Assessing Your Fitness Level

Men’ Health had an article about what standards they thought men should use to assess their fitness. 

Click here for article 

I don’t agree with all and some are just downright hard to set up logistically…swim 700 yards? I’ve had to go through numerous fitness tests over the years (presidential fitness test, Cooper Standards, etc..).

My personal thoughts on a fitness standard is a bit more simple and good for males and females or really any age. 

1) run a 5k in under 30 minutes at any given time

2) bench press 1.5x your own body weight

3) deadlift 2x your body weight 

I try to make sure no matter what my focus is that I can achieve all 3 of those things and every so often I’ll go out and test myself to be sure. 

I’m curious as to how others personally test their fitness standards. 


2 thoughts on “Assessing Your Fitness Level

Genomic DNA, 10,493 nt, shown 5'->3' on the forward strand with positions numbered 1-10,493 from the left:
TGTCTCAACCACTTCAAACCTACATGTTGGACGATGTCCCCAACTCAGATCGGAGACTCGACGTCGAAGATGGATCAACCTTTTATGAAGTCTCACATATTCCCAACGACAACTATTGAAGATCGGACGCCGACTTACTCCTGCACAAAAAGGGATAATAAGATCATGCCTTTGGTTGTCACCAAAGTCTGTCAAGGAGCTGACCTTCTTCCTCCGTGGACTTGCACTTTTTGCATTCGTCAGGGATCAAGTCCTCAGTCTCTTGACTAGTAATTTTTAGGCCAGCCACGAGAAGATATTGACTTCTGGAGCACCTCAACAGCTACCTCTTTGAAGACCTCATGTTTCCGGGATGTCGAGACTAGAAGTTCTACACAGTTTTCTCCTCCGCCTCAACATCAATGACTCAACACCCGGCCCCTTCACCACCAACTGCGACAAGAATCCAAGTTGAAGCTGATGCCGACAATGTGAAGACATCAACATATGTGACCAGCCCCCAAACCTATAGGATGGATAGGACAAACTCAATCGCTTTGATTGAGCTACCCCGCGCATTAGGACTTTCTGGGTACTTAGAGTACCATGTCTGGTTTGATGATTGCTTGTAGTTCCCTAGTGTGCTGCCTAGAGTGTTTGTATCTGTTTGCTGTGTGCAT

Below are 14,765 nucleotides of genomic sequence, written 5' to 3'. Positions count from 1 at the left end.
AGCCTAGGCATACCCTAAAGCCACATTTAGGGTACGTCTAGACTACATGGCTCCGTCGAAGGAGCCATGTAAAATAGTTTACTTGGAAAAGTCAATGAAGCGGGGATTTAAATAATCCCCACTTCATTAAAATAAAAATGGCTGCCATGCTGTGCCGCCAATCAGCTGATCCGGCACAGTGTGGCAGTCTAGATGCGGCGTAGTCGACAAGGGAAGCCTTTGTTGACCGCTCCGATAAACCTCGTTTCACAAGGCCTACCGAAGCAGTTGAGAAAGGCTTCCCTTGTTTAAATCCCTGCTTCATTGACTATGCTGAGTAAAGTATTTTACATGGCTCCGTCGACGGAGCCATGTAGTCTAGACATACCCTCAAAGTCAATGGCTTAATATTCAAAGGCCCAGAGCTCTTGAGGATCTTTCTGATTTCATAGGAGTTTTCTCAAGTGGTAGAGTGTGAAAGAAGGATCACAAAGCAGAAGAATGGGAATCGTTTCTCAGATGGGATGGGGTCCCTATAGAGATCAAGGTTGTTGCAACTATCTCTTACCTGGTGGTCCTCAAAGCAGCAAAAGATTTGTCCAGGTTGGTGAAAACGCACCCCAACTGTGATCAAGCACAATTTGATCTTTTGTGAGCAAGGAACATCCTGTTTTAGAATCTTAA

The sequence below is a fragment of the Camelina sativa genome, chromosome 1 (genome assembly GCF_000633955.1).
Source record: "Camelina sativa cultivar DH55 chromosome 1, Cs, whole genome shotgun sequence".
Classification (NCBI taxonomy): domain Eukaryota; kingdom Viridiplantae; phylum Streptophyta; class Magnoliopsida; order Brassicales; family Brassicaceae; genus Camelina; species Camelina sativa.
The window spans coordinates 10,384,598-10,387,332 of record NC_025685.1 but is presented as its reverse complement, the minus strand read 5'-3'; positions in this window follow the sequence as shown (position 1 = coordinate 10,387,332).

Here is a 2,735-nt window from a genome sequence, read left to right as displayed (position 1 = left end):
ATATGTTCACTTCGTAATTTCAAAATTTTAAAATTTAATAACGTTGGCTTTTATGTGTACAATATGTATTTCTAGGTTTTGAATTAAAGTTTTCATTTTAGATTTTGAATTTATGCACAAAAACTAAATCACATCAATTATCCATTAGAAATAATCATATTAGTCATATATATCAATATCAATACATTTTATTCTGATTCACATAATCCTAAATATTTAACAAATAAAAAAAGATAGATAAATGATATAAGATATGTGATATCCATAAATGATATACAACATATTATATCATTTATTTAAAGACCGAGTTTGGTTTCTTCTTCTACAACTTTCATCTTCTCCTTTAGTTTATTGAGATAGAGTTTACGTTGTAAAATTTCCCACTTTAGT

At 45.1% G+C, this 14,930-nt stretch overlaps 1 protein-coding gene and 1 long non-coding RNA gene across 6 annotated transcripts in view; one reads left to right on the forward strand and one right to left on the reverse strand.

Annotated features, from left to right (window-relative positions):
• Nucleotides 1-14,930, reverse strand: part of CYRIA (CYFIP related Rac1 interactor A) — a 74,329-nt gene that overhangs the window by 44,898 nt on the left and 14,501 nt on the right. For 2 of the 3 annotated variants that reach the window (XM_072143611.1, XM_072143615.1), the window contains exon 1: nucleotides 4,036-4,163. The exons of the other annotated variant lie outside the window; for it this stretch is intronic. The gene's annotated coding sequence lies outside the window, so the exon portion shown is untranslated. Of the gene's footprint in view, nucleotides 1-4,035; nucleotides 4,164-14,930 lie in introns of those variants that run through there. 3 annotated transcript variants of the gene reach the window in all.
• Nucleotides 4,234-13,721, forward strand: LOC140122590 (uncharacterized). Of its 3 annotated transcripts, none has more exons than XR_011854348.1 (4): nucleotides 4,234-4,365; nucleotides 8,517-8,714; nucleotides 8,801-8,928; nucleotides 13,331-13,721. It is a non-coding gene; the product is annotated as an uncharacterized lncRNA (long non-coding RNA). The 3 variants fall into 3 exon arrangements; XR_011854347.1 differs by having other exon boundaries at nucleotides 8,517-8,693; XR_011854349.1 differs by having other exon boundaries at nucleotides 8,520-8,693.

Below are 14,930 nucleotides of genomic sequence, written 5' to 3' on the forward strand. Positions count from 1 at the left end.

1. I believe a fitness test should be suited to what you want your body to be able to do. We all train for different goals, some actively compromise their health in order to reach an aesthetic goal (no judgement, just a reflection of the diversity of purpose with which people hit the gym), so whatever’s right for you might not be right for the person next to you. Equally, what’s right for you now might not be right next year.

    When I was attending regular Jiu Jitsu classes I did a lot of strength training, sprints and core work when off the mats. Some of my yardsticks were a 2.4km run, max bench, and my performance when rolling. Yes, technique is the most important component, but all the technique in the world won’t stop you melting into the cracks between the mats if you’re unfit.

    Right now, at 36, I am training to alter my body composition. My focus is not weight, but time under tension, which means sometimes, in the space where previously I may have tried to increase my 1RM I am now going for controlled reps with lower weights. The only test I am concerning myself with here is my body composition, no performance goals at all.

    Favourites, though, include the 2.4k. One minute pushup. Prone hold. Max bench, and max chinup.

    Liked by 1 person

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